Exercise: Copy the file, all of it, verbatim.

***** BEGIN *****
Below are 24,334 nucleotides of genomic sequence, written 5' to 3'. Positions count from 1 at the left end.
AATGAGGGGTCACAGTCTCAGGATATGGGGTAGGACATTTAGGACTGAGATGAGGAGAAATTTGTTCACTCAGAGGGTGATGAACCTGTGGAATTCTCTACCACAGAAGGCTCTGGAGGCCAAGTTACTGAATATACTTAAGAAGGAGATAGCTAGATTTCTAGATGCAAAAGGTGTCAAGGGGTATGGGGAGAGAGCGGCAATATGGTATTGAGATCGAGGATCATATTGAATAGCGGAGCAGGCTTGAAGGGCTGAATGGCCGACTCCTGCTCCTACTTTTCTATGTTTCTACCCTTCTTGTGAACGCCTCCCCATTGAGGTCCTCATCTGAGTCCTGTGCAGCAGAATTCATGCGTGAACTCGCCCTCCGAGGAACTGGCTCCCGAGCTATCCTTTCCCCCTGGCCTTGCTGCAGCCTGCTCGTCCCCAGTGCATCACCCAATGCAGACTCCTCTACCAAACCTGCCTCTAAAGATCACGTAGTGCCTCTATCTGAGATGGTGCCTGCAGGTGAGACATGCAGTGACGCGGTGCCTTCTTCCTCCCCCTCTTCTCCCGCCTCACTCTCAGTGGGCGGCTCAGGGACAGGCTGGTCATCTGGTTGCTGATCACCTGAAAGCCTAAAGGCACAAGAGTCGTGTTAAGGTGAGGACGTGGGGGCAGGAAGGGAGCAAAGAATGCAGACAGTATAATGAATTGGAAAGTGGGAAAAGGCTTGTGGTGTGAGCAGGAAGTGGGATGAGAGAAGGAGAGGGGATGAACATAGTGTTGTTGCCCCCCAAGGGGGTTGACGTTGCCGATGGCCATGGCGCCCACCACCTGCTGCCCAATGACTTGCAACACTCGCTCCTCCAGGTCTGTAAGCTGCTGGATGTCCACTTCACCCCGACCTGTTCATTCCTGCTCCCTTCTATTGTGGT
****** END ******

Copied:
Below are 24,334 nucleotides of genomic sequence, written 5' to 3'. Positions count from 1 at the left end.
AATGAGGGGTCACAGTCTCAGGATATGGGGTAGGACATTTAGGACTGAGATGAGGAGAAATTTGTTCACTCAGAGGGTGATGAACCTGTGGAATTCTCTACCACAGAAGGCTCTGGAGGCCAAGTTACTGAATATACTTAAGAAGGAGATAGCTAGATTTCTAGATGCAAAAGGTGTCAAGGGGTATGGGGAGAGAGCGGCAATATGGTATTGAGATCGAGGATCATATTGAATAGCGGAGCAGGCTTGAAGGGCTGAATGGCCGACTCCTGCTCCTACTTTTCTATGTTTCTACCCTTCTTGTGAACGCCTCCCCATTGAGGTCCTCATCTGAGTCCTGTGCAGCAGAATTCATGCGTGAACTCGCCCTCCGAGGAACTGGCTCCCGAGCTATCCTTTCCCCCTGGCCTTGCTGCAGCCTGCTCGTCCCCAGTGCATCACCCAATGCAGACTCCTCTACCAAACCTGCCTCTAAAGATCACGTAGTGCCTCTATCTGAGATGGTGCCTGCAGGTGAGACATGCAGTGACGCGGTGCCTTCTTCCTCCCCCTCTTCTCCCGCCTCACTCTCAGTGGGCGGCTCAGGGACAGGCTGGTCATCTGGTTGCTGATCACCTGAAAGCCTAAAGGCACAAGAGTCGTGTTAAGGTGAGGACGTGGGGGCAGGAAGGGAGCAAAGAATGCAGACAGTATAATGAATTGGAAAGTGGGAAAAGGCTTGTGGTGTGAGCAGGAAGTGGGATGAGAGAAGGAGAGGGGATGAACATAGTGTTGTTGCCCCCCAAGGGGGTTGACGTTGCCGATGGCCATGGCGCCCACCACCTGCTGCCCAATGACTTGCAACACTCGCTCCTCCAGGTCTGTAAGCTGCTGGATGTCCACTTCACCCCGACCTGTTCATTCCTGCTCCCTTCTATTGTGGT